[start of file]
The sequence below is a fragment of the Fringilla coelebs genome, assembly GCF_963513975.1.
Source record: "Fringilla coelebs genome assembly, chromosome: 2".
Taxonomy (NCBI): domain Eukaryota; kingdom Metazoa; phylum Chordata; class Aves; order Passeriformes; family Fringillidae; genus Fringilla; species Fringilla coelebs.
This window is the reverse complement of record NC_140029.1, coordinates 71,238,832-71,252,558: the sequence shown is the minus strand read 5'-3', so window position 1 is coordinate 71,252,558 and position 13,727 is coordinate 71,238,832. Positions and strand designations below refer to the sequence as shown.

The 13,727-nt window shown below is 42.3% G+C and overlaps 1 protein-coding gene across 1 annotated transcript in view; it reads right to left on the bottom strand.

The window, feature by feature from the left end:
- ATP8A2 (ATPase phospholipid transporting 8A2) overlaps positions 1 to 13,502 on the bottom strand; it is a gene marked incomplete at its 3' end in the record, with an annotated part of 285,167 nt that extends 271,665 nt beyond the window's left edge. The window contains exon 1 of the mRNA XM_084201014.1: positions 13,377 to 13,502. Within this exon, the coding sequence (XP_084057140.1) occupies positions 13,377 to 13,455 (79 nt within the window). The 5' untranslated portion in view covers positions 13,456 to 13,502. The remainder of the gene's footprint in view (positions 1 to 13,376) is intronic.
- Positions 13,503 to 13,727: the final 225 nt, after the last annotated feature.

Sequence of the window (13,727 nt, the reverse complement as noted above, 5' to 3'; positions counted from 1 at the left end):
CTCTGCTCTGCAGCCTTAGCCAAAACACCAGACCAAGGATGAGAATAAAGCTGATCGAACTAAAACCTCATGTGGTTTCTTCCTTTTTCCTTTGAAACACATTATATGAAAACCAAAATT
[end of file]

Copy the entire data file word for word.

The sequence below is a fragment of the Fringilla coelebs genome, assembly GCF_963513975.1.
Source record: "Fringilla coelebs genome assembly, chromosome: 2".
Taxonomy (NCBI): domain Eukaryota; kingdom Metazoa; phylum Chordata; class Aves; order Passeriformes; family Fringillidae; genus Fringilla; species Fringilla coelebs.
This window is the reverse complement of record NC_140029.1, coordinates 71,238,832-71,252,558: the sequence shown is the minus strand read 5'-3', so window position 1 is coordinate 71,252,558 and position 13,727 is coordinate 71,238,832. Positions and strand designations below refer to the sequence as shown.

The 13,727-nt window shown below is 42.3% G+C and overlaps 1 protein-coding gene across 1 annotated transcript in view; it reads right to left on the bottom strand.

The window, feature by feature from the left end:
- ATP8A2 (ATPase phospholipid transporting 8A2) overlaps positions 1 to 13,502 on the bottom strand; it is a gene marked incomplete at its 3' end in the record, with an annotated part of 285,167 nt that extends 271,665 nt beyond the window's left edge. The window contains exon 1 of the mRNA XM_084201014.1: positions 13,377 to 13,502. Within this exon, the coding sequence (XP_084057140.1) occupies positions 13,377 to 13,455 (79 nt within the window). The 5' untranslated portion in view covers positions 13,456 to 13,502. The remainder of the gene's footprint in view (positions 1 to 13,376) is intronic.
- Positions 13,503 to 13,727: the final 225 nt, after the last annotated feature.

Sequence of the window (13,727 nt, the reverse complement as noted above, 5' to 3'; positions counted from 1 at the left end):
CTCTGCTCTGCAGCCTTAGCCAAAACACCAGACCAAGGATGAGAATAAAGCTGATCGAACTAAAACCTCATGTGGTTTCTTCCTTTTTCCTTTGAAACACATTATATGAAAACCAAAATT